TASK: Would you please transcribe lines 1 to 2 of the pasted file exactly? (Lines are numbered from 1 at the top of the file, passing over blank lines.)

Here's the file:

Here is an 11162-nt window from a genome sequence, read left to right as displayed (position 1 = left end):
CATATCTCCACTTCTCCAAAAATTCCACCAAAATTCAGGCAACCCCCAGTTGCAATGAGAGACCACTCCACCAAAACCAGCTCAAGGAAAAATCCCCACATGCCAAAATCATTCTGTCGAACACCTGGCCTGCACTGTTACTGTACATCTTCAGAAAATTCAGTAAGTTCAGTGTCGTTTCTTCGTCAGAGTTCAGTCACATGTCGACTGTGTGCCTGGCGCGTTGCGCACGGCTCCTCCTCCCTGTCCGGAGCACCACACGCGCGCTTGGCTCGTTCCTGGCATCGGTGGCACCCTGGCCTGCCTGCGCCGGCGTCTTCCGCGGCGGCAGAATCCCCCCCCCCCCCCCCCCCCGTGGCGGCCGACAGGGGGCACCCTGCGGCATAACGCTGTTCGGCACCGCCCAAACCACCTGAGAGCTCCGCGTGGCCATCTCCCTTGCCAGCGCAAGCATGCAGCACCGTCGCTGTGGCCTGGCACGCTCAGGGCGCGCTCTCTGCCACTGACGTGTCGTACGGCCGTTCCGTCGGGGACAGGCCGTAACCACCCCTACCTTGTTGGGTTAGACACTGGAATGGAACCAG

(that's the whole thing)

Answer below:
Here is an 11162-nt window from a genome sequence, read left to right as displayed (position 1 = left end):
CATATCTCCACTTCTCCAAAAATTCCACCAAAATTCAGGCAACCCCCAGTTGCAATGAGAGACCACTCCACCAAAACCAGCTCAAGGAAAAATCCCCACATGCCAAAATCATTCTGTCGAACACCTGGCCTGCACTGTTACTGTACATCTTCAGAAAATTCAGTAAGTTCAGTGTCGTTTCTTCGTCAGAGTTCAGTCACATGTCGACTGTGTGCCTGGCGCGTTGCGCACGGCTCCTCCTCCCTGTCCGGAGCACCACACGCGCGCTTGGCTCGTTCCTGGCATCGGTGGCACCCTGGCCTGCCTGCGCCGGCGTCTTCCGCGGCGGCAGAATCCCCCCCCCCCCCCCCCCCCGTGGCGGCCGACAGGGGGCACCCTGCGGCATAACGCTGTTCGGCACCGCCCAAACCACCTGAGAGCTCCGCGTGGCCATCTCCCTTGCCAGCGCAAGCATGCAGCACCGTCGCTGTGGCCTGGCACGCTCAGGGCGCGCTCTCTGCCACTGACGTGTCGTACGGCCGTTCCGTCGGGGACAGGCCGTAACCACCCCTACCTTGTTGGGTTAGACACTGGAATGGAACCAG